Falling Treasury yields are pushing mortgage rates to lows not seen in over a year. With the rate on the 30-year fixed mortgage falling below the psychologically significant 4 percent level, phones were ringing at lender shops large and small on Wednesday. Should you be calling? CNBC's Diana Olick asked Matt Weaver, vice president of Mortgage Banking at PMAC Lending Services in Boca Raton, Florida:
CNBC: Who should be calling you to refinance their mortgage today?
CNBC: No, seriously.
Weaver: Someone who has purchased their home over a year ago, who has a mortgage with mortgage insurance, and/or who has or thinks they have the need for some type of home improvement and/or someone who has revolving credit card debt that exceeds $10,000.
CNBC: So that's a lot of potential customers?
Weaver: Right now what we're doing is reaching out to our entire database, and the reason is not necessarily rate-for-rate, meaning does someone have a 4.25 percent interest rate? What's the rate today? And what can that savings be rate-for-rate? This is the time now to look at the global picture. A lot of people purchased in the last three to five years, and this is the opportune time for a cash-out for home improvement, to pay off credit card debt or whatever type of lifestyle changes may have taken place to where money is needed.
CNBC: Why should borrowers with mortgage insurance be looking to refinance, especially?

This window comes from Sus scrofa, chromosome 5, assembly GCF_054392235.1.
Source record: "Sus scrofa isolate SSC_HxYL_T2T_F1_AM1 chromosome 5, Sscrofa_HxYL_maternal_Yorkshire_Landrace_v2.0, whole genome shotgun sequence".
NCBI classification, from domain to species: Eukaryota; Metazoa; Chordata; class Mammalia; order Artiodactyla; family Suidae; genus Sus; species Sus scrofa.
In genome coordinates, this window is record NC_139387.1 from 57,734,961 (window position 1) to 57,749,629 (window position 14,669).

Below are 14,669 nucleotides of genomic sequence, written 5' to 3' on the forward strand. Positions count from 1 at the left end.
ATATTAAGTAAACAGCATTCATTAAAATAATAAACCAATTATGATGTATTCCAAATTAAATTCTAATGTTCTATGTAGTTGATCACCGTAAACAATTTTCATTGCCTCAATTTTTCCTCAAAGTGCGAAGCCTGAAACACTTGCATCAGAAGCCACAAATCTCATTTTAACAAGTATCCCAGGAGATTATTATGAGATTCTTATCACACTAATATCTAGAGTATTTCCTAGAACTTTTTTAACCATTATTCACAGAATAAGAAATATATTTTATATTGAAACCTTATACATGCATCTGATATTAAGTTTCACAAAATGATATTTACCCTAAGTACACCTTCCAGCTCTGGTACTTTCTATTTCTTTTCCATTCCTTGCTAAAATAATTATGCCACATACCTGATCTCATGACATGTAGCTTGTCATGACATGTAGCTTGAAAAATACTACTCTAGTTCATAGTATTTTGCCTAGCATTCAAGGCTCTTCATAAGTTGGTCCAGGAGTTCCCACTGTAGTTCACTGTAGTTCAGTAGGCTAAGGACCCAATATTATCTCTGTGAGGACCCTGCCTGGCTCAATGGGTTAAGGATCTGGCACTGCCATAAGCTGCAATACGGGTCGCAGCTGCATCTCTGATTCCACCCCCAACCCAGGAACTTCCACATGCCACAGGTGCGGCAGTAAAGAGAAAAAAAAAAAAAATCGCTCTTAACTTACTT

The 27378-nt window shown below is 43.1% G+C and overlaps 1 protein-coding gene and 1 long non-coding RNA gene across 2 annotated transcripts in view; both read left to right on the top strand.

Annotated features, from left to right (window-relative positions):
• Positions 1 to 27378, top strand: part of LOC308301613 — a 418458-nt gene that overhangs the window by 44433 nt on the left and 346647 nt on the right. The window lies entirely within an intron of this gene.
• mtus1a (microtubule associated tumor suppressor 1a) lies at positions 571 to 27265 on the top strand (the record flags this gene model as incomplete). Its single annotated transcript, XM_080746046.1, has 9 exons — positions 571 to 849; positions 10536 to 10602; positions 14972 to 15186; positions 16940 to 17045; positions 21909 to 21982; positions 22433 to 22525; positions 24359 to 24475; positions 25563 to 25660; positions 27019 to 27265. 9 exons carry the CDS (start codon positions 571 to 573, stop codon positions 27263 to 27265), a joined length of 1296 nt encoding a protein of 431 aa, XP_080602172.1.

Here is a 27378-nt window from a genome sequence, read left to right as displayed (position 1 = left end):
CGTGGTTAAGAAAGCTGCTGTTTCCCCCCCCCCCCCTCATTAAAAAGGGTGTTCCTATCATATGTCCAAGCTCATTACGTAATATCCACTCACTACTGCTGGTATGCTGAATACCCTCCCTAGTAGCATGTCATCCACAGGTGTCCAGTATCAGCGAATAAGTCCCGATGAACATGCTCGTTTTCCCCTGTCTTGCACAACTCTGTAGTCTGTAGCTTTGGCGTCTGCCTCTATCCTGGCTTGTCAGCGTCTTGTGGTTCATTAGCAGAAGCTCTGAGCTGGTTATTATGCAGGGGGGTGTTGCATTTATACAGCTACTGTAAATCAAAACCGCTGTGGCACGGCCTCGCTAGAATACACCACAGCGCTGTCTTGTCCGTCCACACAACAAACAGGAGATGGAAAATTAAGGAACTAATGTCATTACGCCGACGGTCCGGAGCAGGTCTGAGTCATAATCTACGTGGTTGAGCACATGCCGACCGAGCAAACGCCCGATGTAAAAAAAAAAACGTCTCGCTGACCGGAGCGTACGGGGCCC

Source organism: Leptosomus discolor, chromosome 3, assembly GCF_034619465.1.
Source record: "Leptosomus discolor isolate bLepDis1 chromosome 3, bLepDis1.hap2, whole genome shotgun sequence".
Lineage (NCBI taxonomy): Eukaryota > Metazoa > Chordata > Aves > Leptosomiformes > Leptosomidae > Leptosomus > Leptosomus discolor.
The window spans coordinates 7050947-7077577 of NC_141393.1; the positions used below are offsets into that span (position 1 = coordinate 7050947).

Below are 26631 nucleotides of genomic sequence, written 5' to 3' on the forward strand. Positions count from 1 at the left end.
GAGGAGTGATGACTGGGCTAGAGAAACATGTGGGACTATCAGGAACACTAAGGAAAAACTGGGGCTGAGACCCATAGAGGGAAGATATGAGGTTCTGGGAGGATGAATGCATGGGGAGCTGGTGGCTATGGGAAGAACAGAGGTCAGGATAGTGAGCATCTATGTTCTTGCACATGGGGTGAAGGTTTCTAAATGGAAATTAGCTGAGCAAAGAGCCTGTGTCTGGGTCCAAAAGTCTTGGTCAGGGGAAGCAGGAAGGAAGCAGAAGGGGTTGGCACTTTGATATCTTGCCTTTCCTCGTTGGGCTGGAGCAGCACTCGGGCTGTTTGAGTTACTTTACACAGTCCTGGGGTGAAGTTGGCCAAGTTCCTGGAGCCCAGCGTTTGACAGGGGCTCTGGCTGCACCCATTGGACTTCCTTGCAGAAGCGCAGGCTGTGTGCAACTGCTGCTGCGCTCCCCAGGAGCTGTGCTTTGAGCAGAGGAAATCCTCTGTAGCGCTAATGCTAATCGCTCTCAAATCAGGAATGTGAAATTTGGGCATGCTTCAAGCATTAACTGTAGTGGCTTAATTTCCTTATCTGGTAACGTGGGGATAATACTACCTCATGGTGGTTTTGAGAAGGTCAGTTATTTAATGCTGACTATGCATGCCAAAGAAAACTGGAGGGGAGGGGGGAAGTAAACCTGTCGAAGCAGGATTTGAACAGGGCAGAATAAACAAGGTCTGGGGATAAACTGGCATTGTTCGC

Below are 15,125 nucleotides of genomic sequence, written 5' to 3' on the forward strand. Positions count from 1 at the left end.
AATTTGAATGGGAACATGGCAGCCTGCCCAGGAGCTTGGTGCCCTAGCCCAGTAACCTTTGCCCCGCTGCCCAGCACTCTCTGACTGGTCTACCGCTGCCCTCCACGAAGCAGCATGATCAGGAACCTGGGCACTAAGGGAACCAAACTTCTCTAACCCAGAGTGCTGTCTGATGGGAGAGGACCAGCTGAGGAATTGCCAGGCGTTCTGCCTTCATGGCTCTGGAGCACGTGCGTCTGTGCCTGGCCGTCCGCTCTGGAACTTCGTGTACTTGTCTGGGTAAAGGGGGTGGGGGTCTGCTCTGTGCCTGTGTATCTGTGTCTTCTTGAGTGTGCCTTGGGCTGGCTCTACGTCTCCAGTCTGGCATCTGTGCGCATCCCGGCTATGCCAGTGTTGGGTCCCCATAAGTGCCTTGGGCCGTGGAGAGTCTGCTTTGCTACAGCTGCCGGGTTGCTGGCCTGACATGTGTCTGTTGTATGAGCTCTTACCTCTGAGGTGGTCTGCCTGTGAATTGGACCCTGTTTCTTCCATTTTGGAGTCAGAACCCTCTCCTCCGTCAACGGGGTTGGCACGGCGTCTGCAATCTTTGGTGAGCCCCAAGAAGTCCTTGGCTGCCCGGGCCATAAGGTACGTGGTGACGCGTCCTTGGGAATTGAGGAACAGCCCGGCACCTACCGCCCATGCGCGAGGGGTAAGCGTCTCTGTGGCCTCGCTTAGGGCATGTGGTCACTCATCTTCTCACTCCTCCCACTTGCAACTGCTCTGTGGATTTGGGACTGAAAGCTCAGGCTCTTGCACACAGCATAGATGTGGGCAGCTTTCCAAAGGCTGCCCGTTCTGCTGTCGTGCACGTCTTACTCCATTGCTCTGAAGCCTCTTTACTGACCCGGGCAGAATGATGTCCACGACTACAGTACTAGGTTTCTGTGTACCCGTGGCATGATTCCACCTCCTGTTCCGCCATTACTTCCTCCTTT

Weaver: A lot of the first-time homebuyers purchased over the last three to four years, whether using FHA as their vehicle with a lower down payment, or conventional with a lower down payment, but they also had mortgage insurance, so while their interest rate may be 4 percent or 4.25 percent, when you factor in the mortgage insurance that they're paying, it's relatively much higher. Because of the increase in property values, we can get them to remove the mortgage insurance from their current loan.
CNBC: Who should not be calling for a refinance today?
Weaver: Someone who has an interest rate in the high threes and low fours, someone who is not looking for any type of cash-out. Someone who does not have mortgage insurance. Someone who is applying more principal payments towards their loan to shorten their term. They're already on a determined road.
CNBC: Should you consider your credit score before even trying?
Weaver: The credit models are not as strict as some may think. Fannie Mae/Freddie Mac will go down to a 620 FICO score, will go up to an 80 percent loan to value in terms of cash-out. For FHA, it will go down to a 600 credit score on cash-out. So as far as the availability piece goes, if someone just recently purchased their house, they don't have the equity components within their property, then maybe they wouldn't be a good candidate. Why go through the closing costs again?
Read MoreMortgage rates dip below 4 percent
CNBC: Are these low rates prompting us to make the same mistakes we made during the housing boom—using our homes as ATM's?
Weaver: What's different this time is the loan-to-value cap. Lending is not going to go beyond 80 percent, whereas in 2005/2006 it went to 100 percent financing. That's off the table. For every $10,000 that someone borrows, it results to about a $50 a month payment. Apply that toward an automobile, where you owe $20,000, and the payment is $475 a month. Significant difference. People can re-route their money.
CNBC: Final thoughts?
Weaver: Get a diagnostic check.